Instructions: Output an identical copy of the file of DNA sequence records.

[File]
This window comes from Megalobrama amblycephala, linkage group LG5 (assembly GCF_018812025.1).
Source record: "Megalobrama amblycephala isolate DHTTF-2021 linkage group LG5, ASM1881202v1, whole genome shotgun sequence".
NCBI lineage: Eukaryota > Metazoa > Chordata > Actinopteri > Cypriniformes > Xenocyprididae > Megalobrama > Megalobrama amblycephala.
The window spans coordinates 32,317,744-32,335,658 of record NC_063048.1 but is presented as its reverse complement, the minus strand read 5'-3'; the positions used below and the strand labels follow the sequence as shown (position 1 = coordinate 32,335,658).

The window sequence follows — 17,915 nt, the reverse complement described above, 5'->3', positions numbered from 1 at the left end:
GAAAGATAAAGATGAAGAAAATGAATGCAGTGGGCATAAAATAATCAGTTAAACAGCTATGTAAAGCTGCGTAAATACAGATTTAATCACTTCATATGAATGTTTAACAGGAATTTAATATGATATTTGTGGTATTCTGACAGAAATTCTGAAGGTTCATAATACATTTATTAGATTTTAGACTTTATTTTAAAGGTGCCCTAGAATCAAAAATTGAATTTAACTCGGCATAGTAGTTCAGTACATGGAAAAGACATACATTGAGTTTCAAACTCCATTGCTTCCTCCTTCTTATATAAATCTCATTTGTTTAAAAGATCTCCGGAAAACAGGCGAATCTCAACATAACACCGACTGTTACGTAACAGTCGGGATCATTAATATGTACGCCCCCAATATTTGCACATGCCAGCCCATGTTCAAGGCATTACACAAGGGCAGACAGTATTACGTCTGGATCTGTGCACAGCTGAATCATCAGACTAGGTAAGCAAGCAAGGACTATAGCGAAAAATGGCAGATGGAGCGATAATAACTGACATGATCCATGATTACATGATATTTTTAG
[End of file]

This window comes from Megalobrama amblycephala, linkage group LG5 (assembly GCF_018812025.1).
Source record: "Megalobrama amblycephala isolate DHTTF-2021 linkage group LG5, ASM1881202v1, whole genome shotgun sequence".
NCBI lineage: Eukaryota > Metazoa > Chordata > Actinopteri > Cypriniformes > Xenocyprididae > Megalobrama > Megalobrama amblycephala.
The window spans coordinates 32,317,744-32,335,658 of record NC_063048.1 but is presented as its reverse complement, the minus strand read 5'-3'; the positions used below and the strand labels follow the sequence as shown (position 1 = coordinate 32,335,658).

The window sequence follows — 17,915 nt, the reverse complement described above, 5'->3', positions numbered from 1 at the left end:
GAAAGATAAAGATGAAGAAAATGAATGCAGTGGGCATAAAATAATCAGTTAAACAGCTATGTAAAGCTGCGTAAATACAGATTTAATCACTTCATATGAATGTTTAACAGGAATTTAATATGATATTTGTGGTATTCTGACAGAAATTCTGAAGGTTCATAATACATTTATTAGATTTTAGACTTTATTTTAAAGGTGCCCTAGAATCAAAAATTGAATTTAACTCGGCATAGTAGTTCAGTACATGGAAAAGACATACATTGAGTTTCAAACTCCATTGCTTCCTCCTTCTTATATAAATCTCATTTGTTTAAAAGATCTCCGGAAAACAGGCGAATCTCAACATAACACCGACTGTTACGTAACAGTCGGGATCATTAATATGTACGCCCCCAATATTTGCACATGCCAGCCCATGTTCAAGGCATTACACAAGGGCAGACAGTATTACGTCTGGATCTGTGCACAGCTGAATCATCAGACTAGGTAAGCAAGCAAGGACTATAGCGAAAAATGGCAGATGGAGCGATAATAACTGACATGATCCATGATTACATGATATTTTTAG